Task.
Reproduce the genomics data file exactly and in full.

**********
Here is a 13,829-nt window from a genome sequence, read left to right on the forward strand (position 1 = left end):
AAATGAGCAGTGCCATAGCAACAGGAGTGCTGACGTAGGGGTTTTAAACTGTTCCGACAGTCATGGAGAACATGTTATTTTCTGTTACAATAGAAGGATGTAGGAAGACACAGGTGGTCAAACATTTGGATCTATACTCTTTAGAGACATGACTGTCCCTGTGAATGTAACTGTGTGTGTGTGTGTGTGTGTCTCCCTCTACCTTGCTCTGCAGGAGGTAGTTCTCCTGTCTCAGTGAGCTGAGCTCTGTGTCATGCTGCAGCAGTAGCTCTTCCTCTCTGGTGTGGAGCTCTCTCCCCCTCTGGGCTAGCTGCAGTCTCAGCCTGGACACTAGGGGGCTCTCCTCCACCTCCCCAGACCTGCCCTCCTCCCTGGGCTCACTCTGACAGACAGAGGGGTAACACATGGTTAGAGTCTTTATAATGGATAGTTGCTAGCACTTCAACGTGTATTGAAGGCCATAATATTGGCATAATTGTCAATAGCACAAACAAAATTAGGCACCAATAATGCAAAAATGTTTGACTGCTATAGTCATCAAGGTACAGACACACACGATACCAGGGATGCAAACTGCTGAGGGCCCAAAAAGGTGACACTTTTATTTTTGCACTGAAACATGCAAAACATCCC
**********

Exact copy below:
Here is a 13,829-nt window from a genome sequence, read left to right on the forward strand (position 1 = left end):
AAATGAGCAGTGCCATAGCAACAGGAGTGCTGACGTAGGGGTTTTAAACTGTTCCGACAGTCATGGAGAACATGTTATTTTCTGTTACAATAGAAGGATGTAGGAAGACACAGGTGGTCAAACATTTGGATCTATACTCTTTAGAGACATGACTGTCCCTGTGAATGTAACTGTGTGTGTGTGTGTGTGTGTCTCCCTCTACCTTGCTCTGCAGGAGGTAGTTCTCCTGTCTCAGTGAGCTGAGCTCTGTGTCATGCTGCAGCAGTAGCTCTTCCTCTCTGGTGTGGAGCTCTCTCCCCCTCTGGGCTAGCTGCAGTCTCAGCCTGGACACTAGGGGGCTCTCCTCCACCTCCCCAGACCTGCCCTCCTCCCTGGGCTCACTCTGACAGACAGAGGGGTAACACATGGTTAGAGTCTTTATAATGGATAGTTGCTAGCACTTCAACGTGTATTGAAGGCCATAATATTGGCATAATTGTCAATAGCACAAACAAAATTAGGCACCAATAATGCAAAAATGTTTGACTGCTATAGTCATCAAGGTACAGACACACACGATACCAGGGATGCAAACTGCTGAGGGCCCAAAAAGGTGACACTTTTATTTTTGCACTGAAACATGCAAAACATCCC